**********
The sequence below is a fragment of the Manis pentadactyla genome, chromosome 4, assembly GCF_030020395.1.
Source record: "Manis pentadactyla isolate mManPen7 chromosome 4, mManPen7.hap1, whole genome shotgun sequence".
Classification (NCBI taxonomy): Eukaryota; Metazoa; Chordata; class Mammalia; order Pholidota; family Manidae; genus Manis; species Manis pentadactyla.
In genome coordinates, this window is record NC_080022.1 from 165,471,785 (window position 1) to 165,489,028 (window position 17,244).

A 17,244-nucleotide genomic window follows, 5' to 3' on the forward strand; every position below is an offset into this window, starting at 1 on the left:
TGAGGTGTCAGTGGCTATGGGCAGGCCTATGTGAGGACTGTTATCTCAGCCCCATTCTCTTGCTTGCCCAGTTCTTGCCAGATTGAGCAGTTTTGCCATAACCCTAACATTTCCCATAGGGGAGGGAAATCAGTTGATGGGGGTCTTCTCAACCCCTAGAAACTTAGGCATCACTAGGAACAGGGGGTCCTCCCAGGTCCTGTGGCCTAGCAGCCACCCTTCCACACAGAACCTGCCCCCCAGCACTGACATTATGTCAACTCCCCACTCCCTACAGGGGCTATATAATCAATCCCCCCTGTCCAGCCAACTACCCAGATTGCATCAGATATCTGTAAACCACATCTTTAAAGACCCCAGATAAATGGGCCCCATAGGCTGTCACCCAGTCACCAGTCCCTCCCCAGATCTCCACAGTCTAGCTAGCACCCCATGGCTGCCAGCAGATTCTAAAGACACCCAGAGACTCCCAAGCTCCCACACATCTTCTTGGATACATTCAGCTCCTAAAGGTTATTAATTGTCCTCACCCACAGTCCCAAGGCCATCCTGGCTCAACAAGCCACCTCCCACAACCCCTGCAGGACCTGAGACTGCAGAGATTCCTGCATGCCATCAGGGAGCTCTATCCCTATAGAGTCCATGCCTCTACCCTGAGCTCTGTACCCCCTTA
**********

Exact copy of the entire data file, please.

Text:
The sequence below is a fragment of the Manis pentadactyla genome, chromosome 4, assembly GCF_030020395.1.
Source record: "Manis pentadactyla isolate mManPen7 chromosome 4, mManPen7.hap1, whole genome shotgun sequence".
Classification (NCBI taxonomy): Eukaryota; Metazoa; Chordata; class Mammalia; order Pholidota; family Manidae; genus Manis; species Manis pentadactyla.
In genome coordinates, this window is record NC_080022.1 from 165,471,785 (window position 1) to 165,489,028 (window position 17,244).

A 17,244-nucleotide genomic window follows, 5' to 3' on the forward strand; every position below is an offset into this window, starting at 1 on the left:
TGAGGTGTCAGTGGCTATGGGCAGGCCTATGTGAGGACTGTTATCTCAGCCCCATTCTCTTGCTTGCCCAGTTCTTGCCAGATTGAGCAGTTTTGCCATAACCCTAACATTTCCCATAGGGGAGGGAAATCAGTTGATGGGGGTCTTCTCAACCCCTAGAAACTTAGGCATCACTAGGAACAGGGGGTCCTCCCAGGTCCTGTGGCCTAGCAGCCACCCTTCCACACAGAACCTGCCCCCCAGCACTGACATTATGTCAACTCCCCACTCCCTACAGGGGCTATATAATCAATCCCCCCTGTCCAGCCAACTACCCAGATTGCATCAGATATCTGTAAACCACATCTTTAAAGACCCCAGATAAATGGGCCCCATAGGCTGTCACCCAGTCACCAGTCCCTCCCCAGATCTCCACAGTCTAGCTAGCACCCCATGGCTGCCAGCAGATTCTAAAGACACCCAGAGACTCCCAAGCTCCCACACATCTTCTTGGATACATTCAGCTCCTAAAGGTTATTAATTGTCCTCACCCACAGTCCCAAGGCCATCCTGGCTCAACAAGCCACCTCCCACAACCCCTGCAGGACCTGAGACTGCAGAGATTCCTGCATGCCATCAGGGAGCTCTATCCCTATAGAGTCCATGCCTCTACCCTGAGCTCTGTACCCCCTTA